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Research gaps in the organisation of primary healthcare in low-income and middle-income countries and ways to address them: a mixed-methods approach
  1. Felicity Goodyear-Smith1,
  2. Andrew Bazemore2,
  3. Megan Coffman2,
  4. Richard D W Fortier1,3,
  5. Amanda Howe4,
  6. Michael Kidd5,6,
  7. Robert Phillips7,
  8. Katherine Rouleau5,
  9. Chris van Weel8,9
  1. 1 Department of General Practice and Primary Health Care, University of Auckland Faculty of Medical and Health Sciences, Auckland, New Zealand
  2. 2 Robert Graham Center Policy Studies in Family Medicine and Primary Care, Washington, District of Columbia, USA
  3. 3 McGill University, Montreal, Quebec, Canada
  4. 4 Primary Care, University of East Anglia Norwich Medical School, Norwich, UK
  5. 5 Department of Family and Community Medicine, University of Toronto and Southgate Institute for Health, Toronto, Ontario, Canada
  6. 6 Flinders University, Adelaide, South Australia, Australia
  7. 7 Research and Policy of the American Board of Family Medicine, Lexington, Kentucky, USA
  8. 8 Radboud Institute of Health Research, Department Primary and Community Care, Radboud Universiteit Nijmegen, Nijmegen, The Netherlands
  9. 9 Department of Health Services Research and Policy, Australian National University, Acton, Australian Capital Territory, Australia
  1. Correspondence to Professor Felicity Goodyear-Smith; f.goodyear-smith{at}auckland.ac.nz

Abstract

Introduction Since the Alma-Ata Declaration 40 years ago, primary healthcare (PHC) has made great advances, but there is insufficient research on models of care and outcomes—particularly for low-income and middle-income countries (LMICs). Systematic efforts to identify these gaps and develop evidence-based strategies for improvement in LMICs has been lacking. We report on a global effort to identify and prioritise the knowledge needs of PHC practitioners and researchers in LMICs about PHC organisation.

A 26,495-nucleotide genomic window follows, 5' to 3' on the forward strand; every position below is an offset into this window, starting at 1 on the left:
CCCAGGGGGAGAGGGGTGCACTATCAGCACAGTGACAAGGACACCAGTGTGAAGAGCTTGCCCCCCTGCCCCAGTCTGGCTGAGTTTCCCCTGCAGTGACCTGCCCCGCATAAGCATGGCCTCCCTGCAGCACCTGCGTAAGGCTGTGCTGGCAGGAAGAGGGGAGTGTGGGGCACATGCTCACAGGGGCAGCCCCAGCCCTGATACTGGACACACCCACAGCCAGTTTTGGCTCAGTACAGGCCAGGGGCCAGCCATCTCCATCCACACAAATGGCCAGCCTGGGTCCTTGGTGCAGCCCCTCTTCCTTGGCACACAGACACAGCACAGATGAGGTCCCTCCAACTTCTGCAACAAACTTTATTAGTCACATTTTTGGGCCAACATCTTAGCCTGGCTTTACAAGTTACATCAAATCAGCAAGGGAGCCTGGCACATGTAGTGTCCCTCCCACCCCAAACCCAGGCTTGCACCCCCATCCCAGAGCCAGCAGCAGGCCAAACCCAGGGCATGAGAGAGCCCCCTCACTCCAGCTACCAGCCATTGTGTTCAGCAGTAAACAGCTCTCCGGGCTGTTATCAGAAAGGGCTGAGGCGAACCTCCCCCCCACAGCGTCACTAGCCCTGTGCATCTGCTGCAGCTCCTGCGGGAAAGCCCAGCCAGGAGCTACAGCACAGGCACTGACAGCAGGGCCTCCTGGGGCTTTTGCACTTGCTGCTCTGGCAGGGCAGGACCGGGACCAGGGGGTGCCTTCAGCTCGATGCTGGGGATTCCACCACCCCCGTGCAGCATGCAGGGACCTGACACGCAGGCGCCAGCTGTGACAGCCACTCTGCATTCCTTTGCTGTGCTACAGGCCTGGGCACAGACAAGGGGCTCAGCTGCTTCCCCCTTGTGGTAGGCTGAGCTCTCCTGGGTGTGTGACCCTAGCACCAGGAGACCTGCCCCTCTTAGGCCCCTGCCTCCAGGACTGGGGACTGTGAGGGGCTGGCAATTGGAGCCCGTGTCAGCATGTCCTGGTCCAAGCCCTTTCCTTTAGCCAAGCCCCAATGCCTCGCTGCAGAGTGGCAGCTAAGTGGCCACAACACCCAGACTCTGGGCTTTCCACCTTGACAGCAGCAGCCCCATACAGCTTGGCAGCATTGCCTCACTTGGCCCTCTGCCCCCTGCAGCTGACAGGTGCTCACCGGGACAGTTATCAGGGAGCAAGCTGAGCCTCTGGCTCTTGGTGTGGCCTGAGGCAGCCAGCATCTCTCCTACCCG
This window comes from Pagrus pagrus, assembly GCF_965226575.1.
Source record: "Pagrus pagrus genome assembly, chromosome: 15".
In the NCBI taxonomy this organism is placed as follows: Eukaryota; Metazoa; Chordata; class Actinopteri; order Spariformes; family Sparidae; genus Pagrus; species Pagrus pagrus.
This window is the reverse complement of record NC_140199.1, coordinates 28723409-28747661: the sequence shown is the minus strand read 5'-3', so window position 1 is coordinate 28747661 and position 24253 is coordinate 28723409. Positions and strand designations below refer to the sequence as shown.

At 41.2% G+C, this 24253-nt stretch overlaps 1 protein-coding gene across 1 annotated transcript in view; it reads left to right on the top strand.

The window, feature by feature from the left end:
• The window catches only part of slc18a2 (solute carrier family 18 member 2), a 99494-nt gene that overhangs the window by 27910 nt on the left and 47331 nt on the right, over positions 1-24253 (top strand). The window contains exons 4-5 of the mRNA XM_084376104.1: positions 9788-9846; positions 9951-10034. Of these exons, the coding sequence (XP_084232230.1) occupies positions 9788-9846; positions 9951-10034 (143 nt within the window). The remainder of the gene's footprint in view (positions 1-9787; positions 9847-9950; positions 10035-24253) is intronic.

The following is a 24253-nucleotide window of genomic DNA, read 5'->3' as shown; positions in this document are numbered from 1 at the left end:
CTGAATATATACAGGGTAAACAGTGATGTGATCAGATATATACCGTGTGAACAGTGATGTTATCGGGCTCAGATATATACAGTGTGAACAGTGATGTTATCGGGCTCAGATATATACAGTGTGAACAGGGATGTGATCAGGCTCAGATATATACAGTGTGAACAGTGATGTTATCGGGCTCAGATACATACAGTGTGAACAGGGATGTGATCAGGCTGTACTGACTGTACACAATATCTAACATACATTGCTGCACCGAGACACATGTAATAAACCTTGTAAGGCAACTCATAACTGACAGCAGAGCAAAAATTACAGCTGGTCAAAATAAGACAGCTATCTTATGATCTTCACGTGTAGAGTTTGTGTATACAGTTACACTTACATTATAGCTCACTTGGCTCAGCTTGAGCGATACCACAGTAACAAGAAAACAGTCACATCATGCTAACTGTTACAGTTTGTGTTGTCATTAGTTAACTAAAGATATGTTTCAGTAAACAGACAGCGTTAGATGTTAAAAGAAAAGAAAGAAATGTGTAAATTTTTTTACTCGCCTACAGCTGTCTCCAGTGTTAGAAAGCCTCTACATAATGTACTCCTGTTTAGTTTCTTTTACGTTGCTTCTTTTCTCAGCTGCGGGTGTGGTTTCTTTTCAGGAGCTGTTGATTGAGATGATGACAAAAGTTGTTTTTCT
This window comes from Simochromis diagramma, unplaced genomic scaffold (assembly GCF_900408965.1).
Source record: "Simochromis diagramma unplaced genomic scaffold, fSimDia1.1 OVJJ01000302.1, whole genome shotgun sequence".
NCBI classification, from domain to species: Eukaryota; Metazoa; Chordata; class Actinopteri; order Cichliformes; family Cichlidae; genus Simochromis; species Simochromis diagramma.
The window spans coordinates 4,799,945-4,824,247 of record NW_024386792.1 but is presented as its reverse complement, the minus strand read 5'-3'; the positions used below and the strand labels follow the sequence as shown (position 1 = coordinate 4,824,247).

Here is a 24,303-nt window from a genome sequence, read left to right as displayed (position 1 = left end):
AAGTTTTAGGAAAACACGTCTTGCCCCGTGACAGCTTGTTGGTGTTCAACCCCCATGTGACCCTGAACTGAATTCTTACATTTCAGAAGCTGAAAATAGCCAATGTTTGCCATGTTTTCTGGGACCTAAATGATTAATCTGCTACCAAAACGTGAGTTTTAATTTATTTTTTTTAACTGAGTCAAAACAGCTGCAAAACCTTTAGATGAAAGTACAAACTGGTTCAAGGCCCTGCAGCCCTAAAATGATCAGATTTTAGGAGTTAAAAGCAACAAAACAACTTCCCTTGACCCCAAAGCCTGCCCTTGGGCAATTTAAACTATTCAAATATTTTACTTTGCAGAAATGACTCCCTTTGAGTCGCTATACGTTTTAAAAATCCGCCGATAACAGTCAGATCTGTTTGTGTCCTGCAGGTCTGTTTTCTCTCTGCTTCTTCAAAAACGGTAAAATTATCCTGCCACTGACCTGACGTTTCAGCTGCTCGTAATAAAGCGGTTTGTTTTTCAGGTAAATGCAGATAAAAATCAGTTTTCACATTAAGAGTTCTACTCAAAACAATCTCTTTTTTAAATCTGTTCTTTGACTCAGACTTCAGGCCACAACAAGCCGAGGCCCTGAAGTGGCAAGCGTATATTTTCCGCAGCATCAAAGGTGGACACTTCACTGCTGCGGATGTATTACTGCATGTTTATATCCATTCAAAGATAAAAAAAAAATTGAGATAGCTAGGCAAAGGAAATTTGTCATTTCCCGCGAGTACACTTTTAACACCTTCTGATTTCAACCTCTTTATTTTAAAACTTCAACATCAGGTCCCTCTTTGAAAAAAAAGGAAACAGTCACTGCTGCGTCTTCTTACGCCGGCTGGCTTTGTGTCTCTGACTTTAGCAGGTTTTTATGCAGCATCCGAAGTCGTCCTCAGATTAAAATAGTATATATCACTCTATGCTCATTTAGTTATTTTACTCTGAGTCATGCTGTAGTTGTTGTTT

Methods Three-round modified Delphi using web-based surveys. PHC practitioners and academics and policy-makers from LMICs sampled from global networks. First round (pre-Delphi survey) collated possible research questions to address knowledge gaps about organisation. Responses were independently coded, collapsed and synthesised. Round 2 (Delphi round 1) invited panellists to rate importance of each question. In round 3 (Delphi round 2), panellists ranked questions into final order of importance. Literature review conducted on 36 questions and gap map generated.

Results Diverse range of practitioners and academics in LMICs from all global regions generated 744 questions for PHC organisation. In round 2, 36 synthesised questions on organisation were rated. In round 3, the top 16 questions were ranked to yield four prioritised questions in each area. Literature reviews confirmed gap in evidence on prioritised questions in LMICs.

Conclusion In line with the 2018 Astana Declaration, this mixed-methods study has produced a unique list of essential gaps in our knowledge of how best to organise PHC, priority-ordered by LMIC expert informants capable of shaping their mitigation. Research teams in LMIC have developed implementation plans to answer the top four ranked research questions.